Discovering that Santa isn't real can be a disappointment to a child, but usually they aren't upset about it; they are getting gifts, after all.  Normally, kids are very pleased with themselves, and their detective skills, when they find out their parents have been playing the role of  Santa. While realizing their parents haven't been truthful, they recognize it as good fun and not malicious deceit.

On the other hand, a child who is troubled enough to need a monster exterminator has an invested interest in making sure his problem is solved. His peace of mind is relying on the "fix" from the exterminator. Uncovering the truth about the exterminator, and the trick his parents took part in, would have the potential to bring back the fears with which he was already struggling, and would add a helping of mistrust of his parents, and adults in general, to the mix. If grown-ups will go to such lengths to make believe about something so important to him, how can they be trusted?

As the story wrapped up, I laughed to myself as I thought about the whole enterprise.  I wondered how different we are as adults. Thinking of the many superstitions people hold, the popularity of psychics, people rearranging their houses according the principle of feng shui, the popularity of books like The Secret....a never-ending list of  products and practices aimed at solving human fears and worries with fake solutions.  

Our capability for well-meaning self-deception is high.

There's something to be said about paying money for relief from our fears.  The link between money and religion has always existed.  Perhaps, because the things that we value and intrinsically desire are worth much more to us than our material goods.  Peace of mind is more valuable than gold or diamonds. We are willing to sacrifice for the contentedness of the soul.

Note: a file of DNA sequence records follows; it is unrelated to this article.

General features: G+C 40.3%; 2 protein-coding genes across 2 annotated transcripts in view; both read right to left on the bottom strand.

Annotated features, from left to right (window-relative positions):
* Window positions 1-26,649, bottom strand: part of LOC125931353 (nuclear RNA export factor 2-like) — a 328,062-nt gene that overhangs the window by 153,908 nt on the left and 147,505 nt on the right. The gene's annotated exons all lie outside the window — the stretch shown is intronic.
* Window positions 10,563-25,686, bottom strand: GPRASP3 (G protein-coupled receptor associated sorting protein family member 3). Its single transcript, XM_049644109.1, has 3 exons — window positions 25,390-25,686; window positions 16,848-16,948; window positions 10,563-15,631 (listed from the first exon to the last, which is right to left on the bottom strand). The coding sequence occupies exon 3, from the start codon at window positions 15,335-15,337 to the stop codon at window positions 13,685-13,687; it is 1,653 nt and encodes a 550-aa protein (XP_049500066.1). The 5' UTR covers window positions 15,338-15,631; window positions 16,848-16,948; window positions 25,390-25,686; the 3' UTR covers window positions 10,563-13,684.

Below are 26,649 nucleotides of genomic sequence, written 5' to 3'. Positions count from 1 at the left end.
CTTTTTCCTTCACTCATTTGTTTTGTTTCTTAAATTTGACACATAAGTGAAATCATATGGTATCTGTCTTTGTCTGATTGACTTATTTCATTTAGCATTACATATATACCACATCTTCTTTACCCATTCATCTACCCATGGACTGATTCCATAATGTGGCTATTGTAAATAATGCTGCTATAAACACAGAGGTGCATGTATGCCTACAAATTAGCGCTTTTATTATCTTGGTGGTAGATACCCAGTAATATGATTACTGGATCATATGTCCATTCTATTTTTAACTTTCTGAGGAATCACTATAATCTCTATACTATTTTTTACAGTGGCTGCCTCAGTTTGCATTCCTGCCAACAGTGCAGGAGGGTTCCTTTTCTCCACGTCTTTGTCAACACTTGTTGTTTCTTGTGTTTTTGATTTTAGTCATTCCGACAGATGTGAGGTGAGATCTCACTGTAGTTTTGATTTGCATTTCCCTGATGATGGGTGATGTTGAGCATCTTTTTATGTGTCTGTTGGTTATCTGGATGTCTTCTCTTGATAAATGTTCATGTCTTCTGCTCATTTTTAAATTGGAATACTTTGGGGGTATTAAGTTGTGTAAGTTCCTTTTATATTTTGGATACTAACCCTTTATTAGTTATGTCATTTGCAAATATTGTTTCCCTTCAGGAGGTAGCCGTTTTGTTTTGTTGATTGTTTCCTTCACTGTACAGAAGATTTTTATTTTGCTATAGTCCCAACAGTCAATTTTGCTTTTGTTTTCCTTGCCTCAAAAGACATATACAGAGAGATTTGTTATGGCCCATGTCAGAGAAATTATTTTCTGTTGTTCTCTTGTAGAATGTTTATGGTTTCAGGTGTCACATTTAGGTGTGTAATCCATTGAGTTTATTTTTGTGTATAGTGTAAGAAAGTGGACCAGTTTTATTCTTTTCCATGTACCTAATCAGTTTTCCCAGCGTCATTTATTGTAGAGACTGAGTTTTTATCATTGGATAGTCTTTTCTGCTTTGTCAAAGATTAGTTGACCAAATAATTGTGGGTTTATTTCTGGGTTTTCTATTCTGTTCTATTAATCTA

The monster exterminator is simply a childlike manifestation of the adult witch doctor or curandera.

Our capability for well-meaning self-deception is high.

3 comments:

MInTheGap said...

We've never pretended that there was a Santa Claus either-- but the strange is that this year my oldest has picked up on seeing Santa around and I can tell his little mind is trying to grapple with mom and dad saying that there is not one and that he's just pretend, and the fact that the rest of the world pretends that there is.

It makes you think through-- like you did-- what is truth and what is fantasy. Looking from his perspective, everyone says that there is a Santa, and his parents says that there is not. It's gotta be strange.

Just like, in your post, the child would say there is a monster, and the exterminator did something, and the rest of the world would say they're silly.

Under this post is the whole idea of reality, fantasy, and group think-- what do we believe because those around us believe it? What is reality, and what should we believe reality to be? What do we currently believe that's just fantasy?

Assistant Village Idiot said...

You are talking my language here. We never taught Santa, a decision that was unpopular with my wife's family - her mother in particular. My objection stemmed from the number of times I heard people condescendingly say they gave up believing in God shortly after the gave up believing in Santa. This is likely untrue, but if that many people independently make that connection, I wonder if something is up.

As for monsters, we scared them away without specifically acknowledging the truth of them: "any monsters in here had better get out now. I have had it!" It's a small difference in terms of lying, but a large one in terms of the child's imagination. Sowing doubt about their existence is important.

Actually, it was wild cows hiding in the closet that were the problem. I have no idea where he got that.

alfa said...

scary..